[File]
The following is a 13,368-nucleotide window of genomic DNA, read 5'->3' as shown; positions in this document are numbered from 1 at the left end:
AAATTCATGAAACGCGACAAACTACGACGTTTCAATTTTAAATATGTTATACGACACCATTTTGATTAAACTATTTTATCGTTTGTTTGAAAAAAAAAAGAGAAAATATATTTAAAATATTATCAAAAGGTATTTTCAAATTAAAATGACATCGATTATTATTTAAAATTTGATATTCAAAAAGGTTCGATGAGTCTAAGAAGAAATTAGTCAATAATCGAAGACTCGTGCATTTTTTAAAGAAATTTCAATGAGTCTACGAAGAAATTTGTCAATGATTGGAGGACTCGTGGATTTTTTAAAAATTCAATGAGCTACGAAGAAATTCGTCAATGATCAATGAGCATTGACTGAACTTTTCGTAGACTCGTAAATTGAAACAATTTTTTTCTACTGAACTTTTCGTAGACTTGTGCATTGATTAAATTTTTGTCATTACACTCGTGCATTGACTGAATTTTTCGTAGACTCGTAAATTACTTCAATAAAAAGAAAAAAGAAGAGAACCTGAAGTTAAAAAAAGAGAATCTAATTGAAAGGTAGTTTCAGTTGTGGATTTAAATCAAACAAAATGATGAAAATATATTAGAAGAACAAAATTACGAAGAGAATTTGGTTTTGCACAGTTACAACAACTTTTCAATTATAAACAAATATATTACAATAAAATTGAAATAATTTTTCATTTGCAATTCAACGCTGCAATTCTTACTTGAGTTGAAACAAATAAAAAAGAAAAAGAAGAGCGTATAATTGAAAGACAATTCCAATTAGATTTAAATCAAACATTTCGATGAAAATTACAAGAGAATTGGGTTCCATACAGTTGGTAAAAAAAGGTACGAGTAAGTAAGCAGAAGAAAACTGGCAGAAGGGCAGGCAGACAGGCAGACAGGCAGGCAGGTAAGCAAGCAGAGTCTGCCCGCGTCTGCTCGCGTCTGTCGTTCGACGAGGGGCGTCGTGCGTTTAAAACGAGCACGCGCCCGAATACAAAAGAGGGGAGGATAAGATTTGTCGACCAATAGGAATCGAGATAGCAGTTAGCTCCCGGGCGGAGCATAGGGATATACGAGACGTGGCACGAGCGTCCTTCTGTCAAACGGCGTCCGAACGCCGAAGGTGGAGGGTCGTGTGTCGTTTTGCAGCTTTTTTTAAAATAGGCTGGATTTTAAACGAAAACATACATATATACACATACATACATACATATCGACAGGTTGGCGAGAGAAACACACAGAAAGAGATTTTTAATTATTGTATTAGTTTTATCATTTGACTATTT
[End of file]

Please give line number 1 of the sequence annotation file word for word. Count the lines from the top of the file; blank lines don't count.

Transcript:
The following is a 13,368-nucleotide window of genomic DNA, read 5'->3' as shown; positions in this document are numbered from 1 at the left end: